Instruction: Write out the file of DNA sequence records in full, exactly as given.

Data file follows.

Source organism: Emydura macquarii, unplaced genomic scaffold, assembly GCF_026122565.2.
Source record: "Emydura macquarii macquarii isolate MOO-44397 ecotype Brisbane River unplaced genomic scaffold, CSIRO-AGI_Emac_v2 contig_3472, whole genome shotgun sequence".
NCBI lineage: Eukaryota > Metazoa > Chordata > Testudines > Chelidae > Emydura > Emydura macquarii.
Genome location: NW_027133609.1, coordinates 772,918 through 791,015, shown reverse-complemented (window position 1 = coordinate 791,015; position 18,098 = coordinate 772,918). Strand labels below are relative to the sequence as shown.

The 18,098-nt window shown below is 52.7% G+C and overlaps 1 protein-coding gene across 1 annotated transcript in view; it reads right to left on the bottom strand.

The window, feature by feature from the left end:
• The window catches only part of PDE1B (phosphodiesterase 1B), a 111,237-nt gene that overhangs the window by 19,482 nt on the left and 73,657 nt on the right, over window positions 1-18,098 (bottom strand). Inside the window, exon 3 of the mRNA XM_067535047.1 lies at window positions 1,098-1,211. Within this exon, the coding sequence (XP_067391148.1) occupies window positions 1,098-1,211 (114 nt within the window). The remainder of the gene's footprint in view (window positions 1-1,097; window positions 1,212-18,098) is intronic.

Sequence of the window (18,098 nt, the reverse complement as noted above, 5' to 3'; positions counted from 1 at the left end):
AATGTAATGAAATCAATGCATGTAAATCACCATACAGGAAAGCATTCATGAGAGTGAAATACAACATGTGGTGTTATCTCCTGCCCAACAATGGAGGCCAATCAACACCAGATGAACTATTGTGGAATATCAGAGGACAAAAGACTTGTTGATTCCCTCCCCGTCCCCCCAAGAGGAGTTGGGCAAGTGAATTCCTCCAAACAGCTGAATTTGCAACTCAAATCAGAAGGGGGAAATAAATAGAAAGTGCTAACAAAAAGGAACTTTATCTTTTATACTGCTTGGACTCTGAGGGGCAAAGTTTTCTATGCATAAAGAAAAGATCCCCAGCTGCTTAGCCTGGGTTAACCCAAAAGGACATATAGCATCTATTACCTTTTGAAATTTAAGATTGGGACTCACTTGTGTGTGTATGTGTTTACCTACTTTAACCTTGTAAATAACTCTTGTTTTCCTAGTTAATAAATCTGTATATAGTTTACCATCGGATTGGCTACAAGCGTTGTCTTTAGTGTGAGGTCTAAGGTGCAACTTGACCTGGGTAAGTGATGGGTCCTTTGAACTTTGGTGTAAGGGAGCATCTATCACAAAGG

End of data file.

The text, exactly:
Source organism: Emydura macquarii, unplaced genomic scaffold, assembly GCF_026122565.2.
Source record: "Emydura macquarii macquarii isolate MOO-44397 ecotype Brisbane River unplaced genomic scaffold, CSIRO-AGI_Emac_v2 contig_3472, whole genome shotgun sequence".
NCBI lineage: Eukaryota > Metazoa > Chordata > Testudines > Chelidae > Emydura > Emydura macquarii.
Genome location: NW_027133609.1, coordinates 772,918 through 791,015, shown reverse-complemented (window position 1 = coordinate 791,015; position 18,098 = coordinate 772,918). Strand labels below are relative to the sequence as shown.

The 18,098-nt window shown below is 52.7% G+C and overlaps 1 protein-coding gene across 1 annotated transcript in view; it reads right to left on the bottom strand.

The window, feature by feature from the left end:
• The window catches only part of PDE1B (phosphodiesterase 1B), a 111,237-nt gene that overhangs the window by 19,482 nt on the left and 73,657 nt on the right, over window positions 1-18,098 (bottom strand). Inside the window, exon 3 of the mRNA XM_067535047.1 lies at window positions 1,098-1,211. Within this exon, the coding sequence (XP_067391148.1) occupies window positions 1,098-1,211 (114 nt within the window). The remainder of the gene's footprint in view (window positions 1-1,097; window positions 1,212-18,098) is intronic.

Sequence of the window (18,098 nt, the reverse complement as noted above, 5' to 3'; positions counted from 1 at the left end):
AATGTAATGAAATCAATGCATGTAAATCACCATACAGGAAAGCATTCATGAGAGTGAAATACAACATGTGGTGTTATCTCCTGCCCAACAATGGAGGCCAATCAACACCAGATGAACTATTGTGGAATATCAGAGGACAAAAGACTTGTTGATTCCCTCCCCGTCCCCCCAAGAGGAGTTGGGCAAGTGAATTCCTCCAAACAGCTGAATTTGCAACTCAAATCAGAAGGGGGAAATAAATAGAAAGTGCTAACAAAAAGGAACTTTATCTTTTATACTGCTTGGACTCTGAGGGGCAAAGTTTTCTATGCATAAAGAAAAGATCCCCAGCTGCTTAGCCTGGGTTAACCCAAAAGGACATATAGCATCTATTACCTTTTGAAATTTAAGATTGGGACTCACTTGTGTGTGTATGTGTTTACCTACTTTAACCTTGTAAATAACTCTTGTTTTCCTAGTTAATAAATCTGTATATAGTTTACCATCGGATTGGCTACAAGCGTTGTCTTTAGTGTGAGGTCTAAGGTGCAACTTGACCTGGGTAAGTGATGGGTCCTTTGAACTTTGGTGTAAGGGAGCATCTATCACAAAGG